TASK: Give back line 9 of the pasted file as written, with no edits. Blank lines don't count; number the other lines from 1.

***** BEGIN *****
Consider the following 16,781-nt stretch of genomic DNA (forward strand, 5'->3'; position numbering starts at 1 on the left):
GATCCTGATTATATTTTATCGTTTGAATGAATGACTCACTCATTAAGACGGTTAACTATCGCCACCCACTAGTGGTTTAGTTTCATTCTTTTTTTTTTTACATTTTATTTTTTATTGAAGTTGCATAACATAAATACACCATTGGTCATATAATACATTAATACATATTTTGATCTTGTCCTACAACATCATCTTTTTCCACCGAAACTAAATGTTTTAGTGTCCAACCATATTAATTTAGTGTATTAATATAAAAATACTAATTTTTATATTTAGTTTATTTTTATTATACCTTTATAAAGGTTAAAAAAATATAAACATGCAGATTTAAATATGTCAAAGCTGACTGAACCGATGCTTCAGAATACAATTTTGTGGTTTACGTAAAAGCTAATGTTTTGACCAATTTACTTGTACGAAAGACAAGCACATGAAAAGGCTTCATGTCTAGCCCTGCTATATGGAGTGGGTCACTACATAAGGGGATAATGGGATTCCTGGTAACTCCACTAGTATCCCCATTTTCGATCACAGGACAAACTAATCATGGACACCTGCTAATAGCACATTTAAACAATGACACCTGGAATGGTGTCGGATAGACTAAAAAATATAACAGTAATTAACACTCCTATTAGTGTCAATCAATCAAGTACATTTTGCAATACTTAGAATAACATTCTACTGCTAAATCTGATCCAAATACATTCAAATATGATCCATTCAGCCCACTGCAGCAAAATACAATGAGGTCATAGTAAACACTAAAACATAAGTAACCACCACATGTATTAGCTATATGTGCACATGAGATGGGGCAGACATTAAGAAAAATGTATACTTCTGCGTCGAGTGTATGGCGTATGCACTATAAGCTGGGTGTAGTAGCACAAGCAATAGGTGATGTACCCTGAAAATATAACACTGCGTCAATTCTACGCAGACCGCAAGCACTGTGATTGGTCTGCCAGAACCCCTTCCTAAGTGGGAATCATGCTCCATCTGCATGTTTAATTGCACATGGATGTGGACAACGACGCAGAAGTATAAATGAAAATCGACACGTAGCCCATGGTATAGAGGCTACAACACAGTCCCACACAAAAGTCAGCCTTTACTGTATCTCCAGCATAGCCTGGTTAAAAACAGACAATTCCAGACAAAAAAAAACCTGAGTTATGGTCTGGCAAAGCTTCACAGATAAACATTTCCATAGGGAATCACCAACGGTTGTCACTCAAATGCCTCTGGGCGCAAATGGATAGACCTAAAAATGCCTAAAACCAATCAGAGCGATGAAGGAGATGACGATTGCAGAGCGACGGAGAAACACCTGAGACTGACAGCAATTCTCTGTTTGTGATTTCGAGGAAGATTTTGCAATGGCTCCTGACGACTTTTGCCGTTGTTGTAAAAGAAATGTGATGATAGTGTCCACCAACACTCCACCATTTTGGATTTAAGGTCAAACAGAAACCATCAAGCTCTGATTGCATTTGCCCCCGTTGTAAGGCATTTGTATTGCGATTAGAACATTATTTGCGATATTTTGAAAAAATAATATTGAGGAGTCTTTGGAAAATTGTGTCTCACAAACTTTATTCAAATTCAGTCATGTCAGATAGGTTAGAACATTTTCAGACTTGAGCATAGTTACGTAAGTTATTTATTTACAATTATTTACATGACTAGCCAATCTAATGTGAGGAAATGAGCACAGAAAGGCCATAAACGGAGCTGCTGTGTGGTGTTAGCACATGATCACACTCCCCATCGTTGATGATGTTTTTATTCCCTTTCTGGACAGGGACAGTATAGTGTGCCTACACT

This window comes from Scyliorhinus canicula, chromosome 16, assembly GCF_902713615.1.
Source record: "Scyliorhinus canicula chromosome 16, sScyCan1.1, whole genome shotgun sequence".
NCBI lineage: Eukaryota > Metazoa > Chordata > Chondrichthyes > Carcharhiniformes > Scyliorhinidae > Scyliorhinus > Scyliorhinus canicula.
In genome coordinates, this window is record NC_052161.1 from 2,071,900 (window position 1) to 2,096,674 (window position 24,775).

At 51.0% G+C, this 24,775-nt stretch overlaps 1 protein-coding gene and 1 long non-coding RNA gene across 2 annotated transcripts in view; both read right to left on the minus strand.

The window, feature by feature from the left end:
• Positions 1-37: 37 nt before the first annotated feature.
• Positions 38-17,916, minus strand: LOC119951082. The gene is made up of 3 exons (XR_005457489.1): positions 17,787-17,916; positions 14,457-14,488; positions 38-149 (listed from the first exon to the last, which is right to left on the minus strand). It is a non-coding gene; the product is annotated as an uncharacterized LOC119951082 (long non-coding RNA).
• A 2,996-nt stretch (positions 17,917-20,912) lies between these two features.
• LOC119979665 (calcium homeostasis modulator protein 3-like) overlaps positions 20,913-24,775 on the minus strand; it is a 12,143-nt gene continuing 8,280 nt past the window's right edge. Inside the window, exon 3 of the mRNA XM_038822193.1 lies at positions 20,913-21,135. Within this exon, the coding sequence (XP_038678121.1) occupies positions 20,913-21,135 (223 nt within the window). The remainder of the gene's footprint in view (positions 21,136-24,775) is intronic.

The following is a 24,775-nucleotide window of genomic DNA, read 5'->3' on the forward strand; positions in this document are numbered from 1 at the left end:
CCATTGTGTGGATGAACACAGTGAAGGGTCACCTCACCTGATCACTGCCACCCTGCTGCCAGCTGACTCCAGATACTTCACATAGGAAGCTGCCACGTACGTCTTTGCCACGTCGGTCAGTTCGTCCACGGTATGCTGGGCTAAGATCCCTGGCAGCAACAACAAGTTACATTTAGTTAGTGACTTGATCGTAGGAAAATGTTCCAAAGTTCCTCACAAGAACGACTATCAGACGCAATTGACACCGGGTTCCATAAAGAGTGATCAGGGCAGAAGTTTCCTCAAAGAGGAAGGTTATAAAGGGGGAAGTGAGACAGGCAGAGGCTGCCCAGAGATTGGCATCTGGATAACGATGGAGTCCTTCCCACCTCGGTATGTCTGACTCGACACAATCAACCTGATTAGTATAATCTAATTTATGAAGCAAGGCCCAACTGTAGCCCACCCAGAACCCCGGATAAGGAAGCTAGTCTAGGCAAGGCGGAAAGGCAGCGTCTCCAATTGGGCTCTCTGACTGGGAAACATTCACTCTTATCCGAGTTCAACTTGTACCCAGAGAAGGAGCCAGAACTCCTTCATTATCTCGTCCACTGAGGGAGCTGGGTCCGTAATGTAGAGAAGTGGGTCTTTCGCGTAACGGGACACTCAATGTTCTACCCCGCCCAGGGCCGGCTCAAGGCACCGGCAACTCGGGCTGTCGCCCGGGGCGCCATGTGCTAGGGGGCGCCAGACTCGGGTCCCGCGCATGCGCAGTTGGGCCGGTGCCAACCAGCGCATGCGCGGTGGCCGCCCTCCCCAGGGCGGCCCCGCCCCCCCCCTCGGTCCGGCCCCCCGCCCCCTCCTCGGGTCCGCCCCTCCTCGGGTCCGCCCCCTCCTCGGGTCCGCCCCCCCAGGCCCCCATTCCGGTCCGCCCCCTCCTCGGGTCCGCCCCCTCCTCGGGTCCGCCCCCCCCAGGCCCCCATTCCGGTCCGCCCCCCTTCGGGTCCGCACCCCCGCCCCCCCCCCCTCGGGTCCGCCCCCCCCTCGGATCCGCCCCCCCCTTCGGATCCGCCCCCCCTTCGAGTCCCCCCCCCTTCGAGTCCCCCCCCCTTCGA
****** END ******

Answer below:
• Positions 1-37: 37 nt before the first annotated feature.